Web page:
Diabetes Dad

People Make Us Strong

When people work together, good can outweigh the bad of diabetes.

Tom picBy Tom Karlya

October 2005 — My column this month is submitted 14 years to the day that my daughter Kaitlyn was diagnosed with type 1 diabetes – the day I became a diabetes dad. Much has happened since that day on September 26, 1992. It isn't a celebration but rather more of a milestone that we recognize each year.

 

As I begin to write, I'm overwhelmed as I reflect on the amount of good that has happened in our lives since that fateful day. As much as there has been good, there certainly have been some rough times that I could have lived without. Aside from all of the dealings of day-to-day diabetes, there were incidents such as the time a swastika appeared on my car in the driveway right after an article appeared about my feelings toward stem cell research. Or how my plans to show one of the final videos of Christopher Reeve, where he himself talks about why embryonic stem cell is important, was not allowed to be played in a large gathering because of the politics of diabetes. There are other episodes also but in retrospect it doesn't matter in the scheme of the big picture. As I said, my emphasis today is on the good.

These isolated incidents could never and will never diminish how this horrendous disease can still lend itself to so much good. And that good is surely defined in the people I have met. The things we have accomplished together have become my very strength in the times diabetes has tried to drive me to my knees. There are people like Steve Leonard, who I was fortunate enough to work with in the creation of a little walkathon that is now called The Walk to Cure Diabetes. How exciting to know that we were part of that creation. Steve remains unsurpassed in his methods of creating the perfect ‘program'. Then there is Charlie Rizzo, who to this day has not faltered one inch in his dedication of years ago – to raise money to find a cure for his daughter – and who taught me to never be dedicated to a place but to the desire to find the answer. I miss our talks. There are also the Singer, White, Abbatiello, and Goodman families, all of whom, through incredible pain and sorrow, showed me the fight isn't over until we say it is. There are people who just ‘get it' like the Carrion, Gillin, Bongiorno, Pulver, Fishlinger, Kleinberg, Luebs, Hatz, Kuck, Fritzhand, Ellis/Fox, Greco, Zuckerman, Reep, Ullman, Guigno, Fisher/Wick, Stern, Goldberg, O'Connor, Orringer, Shewer, Bernstein, Radigan, Hart, and Gans families; Martin Granowitz, Ed Sullivan and his AFL-CIO, Dan Feller, Darren Port and so many more — dedicated because of a loved one, reacting because of a cause.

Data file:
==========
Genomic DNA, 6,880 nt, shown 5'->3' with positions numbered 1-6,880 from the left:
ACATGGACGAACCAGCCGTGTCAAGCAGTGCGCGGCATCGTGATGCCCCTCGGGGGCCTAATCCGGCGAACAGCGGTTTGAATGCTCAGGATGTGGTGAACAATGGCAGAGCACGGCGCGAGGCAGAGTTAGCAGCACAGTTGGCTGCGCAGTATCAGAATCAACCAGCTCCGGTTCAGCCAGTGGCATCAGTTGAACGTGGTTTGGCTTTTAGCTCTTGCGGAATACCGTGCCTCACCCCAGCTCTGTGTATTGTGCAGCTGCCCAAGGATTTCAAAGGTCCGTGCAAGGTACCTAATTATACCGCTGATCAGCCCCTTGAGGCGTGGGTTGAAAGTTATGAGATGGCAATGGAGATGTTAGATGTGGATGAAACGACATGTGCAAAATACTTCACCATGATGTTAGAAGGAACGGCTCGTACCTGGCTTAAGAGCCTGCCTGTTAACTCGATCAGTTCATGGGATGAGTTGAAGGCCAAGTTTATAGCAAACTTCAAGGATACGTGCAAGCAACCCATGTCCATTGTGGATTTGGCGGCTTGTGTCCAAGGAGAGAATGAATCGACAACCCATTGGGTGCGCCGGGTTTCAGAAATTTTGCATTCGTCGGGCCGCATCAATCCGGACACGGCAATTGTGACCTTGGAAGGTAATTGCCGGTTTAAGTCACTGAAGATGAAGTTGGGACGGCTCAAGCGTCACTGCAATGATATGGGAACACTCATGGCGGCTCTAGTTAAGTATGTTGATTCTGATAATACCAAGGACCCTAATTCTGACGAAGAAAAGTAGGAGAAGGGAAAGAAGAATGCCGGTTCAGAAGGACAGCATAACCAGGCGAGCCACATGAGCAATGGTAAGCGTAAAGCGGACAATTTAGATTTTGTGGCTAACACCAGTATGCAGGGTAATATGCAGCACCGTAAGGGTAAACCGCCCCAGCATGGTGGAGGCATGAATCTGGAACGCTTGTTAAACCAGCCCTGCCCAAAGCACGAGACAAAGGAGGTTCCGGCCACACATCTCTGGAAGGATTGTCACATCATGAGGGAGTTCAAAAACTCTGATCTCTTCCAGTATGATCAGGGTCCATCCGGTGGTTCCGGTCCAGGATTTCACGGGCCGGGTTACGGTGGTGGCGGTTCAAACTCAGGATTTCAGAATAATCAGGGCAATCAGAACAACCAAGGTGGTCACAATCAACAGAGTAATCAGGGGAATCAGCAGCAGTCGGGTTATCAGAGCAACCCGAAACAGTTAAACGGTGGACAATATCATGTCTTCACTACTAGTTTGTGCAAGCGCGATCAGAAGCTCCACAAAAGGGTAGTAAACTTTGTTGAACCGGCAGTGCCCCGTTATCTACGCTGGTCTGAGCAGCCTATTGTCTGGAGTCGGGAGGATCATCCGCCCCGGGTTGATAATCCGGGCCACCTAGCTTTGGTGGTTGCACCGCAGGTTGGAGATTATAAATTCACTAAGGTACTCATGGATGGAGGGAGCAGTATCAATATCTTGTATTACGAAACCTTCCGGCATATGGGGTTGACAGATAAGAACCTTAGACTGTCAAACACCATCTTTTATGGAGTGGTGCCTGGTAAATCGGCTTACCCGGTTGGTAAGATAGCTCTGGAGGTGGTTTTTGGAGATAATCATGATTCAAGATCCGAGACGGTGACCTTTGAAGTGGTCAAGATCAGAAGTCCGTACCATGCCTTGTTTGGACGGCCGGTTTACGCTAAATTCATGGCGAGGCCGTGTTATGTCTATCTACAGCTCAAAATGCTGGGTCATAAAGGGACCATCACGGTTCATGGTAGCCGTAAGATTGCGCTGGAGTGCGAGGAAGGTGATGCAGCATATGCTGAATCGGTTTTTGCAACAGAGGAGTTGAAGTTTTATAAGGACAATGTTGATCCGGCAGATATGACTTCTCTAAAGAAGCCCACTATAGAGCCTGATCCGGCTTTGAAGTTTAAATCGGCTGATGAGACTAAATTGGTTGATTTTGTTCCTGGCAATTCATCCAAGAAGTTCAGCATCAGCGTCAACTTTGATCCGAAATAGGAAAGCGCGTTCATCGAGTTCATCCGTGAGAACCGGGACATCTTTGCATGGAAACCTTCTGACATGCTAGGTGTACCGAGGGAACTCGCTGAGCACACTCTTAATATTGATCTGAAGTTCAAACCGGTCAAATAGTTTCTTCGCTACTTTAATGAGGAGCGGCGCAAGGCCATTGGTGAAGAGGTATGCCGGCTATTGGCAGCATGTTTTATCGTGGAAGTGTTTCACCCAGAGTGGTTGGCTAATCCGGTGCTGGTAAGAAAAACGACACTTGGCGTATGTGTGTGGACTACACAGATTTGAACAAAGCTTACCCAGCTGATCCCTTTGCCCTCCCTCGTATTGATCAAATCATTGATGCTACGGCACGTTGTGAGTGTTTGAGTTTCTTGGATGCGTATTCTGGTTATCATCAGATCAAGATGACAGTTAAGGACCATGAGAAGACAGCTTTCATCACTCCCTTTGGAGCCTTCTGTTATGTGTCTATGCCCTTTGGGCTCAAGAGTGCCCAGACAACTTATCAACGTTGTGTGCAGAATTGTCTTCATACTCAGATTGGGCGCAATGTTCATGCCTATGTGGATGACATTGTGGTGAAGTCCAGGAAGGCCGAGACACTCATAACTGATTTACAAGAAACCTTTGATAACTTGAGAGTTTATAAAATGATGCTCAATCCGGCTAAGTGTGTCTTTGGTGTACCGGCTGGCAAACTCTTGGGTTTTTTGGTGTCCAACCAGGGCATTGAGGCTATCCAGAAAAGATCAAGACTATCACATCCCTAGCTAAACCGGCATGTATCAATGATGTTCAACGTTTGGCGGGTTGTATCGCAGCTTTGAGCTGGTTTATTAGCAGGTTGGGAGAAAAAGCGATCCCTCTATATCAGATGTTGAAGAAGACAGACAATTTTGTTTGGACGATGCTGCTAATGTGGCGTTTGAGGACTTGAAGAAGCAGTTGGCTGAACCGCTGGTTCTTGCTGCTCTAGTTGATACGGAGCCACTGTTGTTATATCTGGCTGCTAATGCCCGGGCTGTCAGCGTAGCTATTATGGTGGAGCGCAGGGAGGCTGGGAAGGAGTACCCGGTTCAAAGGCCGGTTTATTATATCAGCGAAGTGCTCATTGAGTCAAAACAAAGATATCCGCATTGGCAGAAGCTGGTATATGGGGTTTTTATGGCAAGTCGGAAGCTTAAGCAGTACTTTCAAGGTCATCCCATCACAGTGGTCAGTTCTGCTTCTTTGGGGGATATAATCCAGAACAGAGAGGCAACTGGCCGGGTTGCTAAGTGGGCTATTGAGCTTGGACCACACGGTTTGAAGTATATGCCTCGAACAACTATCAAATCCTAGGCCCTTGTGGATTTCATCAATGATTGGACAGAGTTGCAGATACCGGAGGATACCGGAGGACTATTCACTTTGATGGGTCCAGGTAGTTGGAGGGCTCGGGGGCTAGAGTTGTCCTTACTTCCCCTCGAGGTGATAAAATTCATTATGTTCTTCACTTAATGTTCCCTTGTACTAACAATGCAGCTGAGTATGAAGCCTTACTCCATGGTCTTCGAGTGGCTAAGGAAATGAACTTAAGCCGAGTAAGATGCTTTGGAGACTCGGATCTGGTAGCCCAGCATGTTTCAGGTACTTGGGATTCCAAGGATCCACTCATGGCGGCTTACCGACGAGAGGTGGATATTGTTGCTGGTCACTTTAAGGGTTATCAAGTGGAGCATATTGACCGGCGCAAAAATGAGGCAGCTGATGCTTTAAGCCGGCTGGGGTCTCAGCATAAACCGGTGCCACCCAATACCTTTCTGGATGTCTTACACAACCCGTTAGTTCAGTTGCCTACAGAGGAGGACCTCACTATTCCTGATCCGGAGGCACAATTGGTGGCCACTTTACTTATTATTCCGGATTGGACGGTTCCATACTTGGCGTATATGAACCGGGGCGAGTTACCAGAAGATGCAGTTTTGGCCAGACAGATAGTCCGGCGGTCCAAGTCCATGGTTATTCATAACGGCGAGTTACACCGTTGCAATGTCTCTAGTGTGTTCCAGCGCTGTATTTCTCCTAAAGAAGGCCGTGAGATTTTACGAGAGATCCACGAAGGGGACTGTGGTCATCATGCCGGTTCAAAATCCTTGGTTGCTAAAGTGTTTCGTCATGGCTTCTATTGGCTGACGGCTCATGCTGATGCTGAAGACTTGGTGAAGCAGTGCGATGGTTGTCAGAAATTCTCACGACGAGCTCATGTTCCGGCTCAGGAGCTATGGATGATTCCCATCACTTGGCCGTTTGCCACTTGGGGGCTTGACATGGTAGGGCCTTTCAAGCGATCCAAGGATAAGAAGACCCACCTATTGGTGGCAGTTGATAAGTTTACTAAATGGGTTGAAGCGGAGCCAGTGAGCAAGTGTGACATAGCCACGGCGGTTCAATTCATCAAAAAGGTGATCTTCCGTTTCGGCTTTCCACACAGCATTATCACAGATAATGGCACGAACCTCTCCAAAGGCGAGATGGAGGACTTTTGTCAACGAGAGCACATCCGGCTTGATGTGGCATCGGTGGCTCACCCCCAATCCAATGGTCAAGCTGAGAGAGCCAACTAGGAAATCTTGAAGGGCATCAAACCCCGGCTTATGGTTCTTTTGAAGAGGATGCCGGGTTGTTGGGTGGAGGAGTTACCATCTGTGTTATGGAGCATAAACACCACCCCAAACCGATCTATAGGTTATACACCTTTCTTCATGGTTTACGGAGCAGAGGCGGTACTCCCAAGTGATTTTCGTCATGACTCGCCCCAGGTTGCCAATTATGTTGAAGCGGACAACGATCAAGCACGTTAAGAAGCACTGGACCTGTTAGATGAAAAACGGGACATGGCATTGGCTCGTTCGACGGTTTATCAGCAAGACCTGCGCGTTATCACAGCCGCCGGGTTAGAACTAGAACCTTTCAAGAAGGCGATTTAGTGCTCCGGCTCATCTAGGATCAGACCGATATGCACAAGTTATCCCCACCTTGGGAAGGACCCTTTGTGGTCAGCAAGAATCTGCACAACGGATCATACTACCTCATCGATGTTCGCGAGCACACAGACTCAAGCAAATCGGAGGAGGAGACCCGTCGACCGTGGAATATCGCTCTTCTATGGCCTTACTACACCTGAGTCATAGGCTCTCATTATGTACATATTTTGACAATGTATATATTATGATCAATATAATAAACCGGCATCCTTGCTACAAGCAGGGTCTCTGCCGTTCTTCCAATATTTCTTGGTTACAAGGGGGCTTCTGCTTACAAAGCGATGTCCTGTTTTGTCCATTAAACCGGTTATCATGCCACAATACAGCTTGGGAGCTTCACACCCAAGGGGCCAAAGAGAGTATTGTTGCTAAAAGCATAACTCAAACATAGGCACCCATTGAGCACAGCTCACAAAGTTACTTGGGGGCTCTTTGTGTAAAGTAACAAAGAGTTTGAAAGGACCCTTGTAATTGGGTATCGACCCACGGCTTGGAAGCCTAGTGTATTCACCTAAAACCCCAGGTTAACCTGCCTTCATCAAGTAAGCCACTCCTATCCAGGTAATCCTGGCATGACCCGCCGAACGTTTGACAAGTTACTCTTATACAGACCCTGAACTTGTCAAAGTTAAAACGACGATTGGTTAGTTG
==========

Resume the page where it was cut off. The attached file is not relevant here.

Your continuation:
People in entertainment have been just as proactive. There are folk like Phil Rosenthal, who gave me complete access to his show for five years to create diabetes awareness. The show? Everybody Loves Raymond. There is John Ratzenberger, Tom McGowan, The cast of Tony ‘n Tina's Wedding, Sugar Ray Leonard, Matt Bonifacio, Ray Romano, Marc Levine, Lea Tyrrell, Kevin and John Covais, Peter Boyle and Doris Roberts, The cast of The Producers, Contact, Thoroughly Modern Millie and Hairspray, who constantly asked, "What can I do to help you?"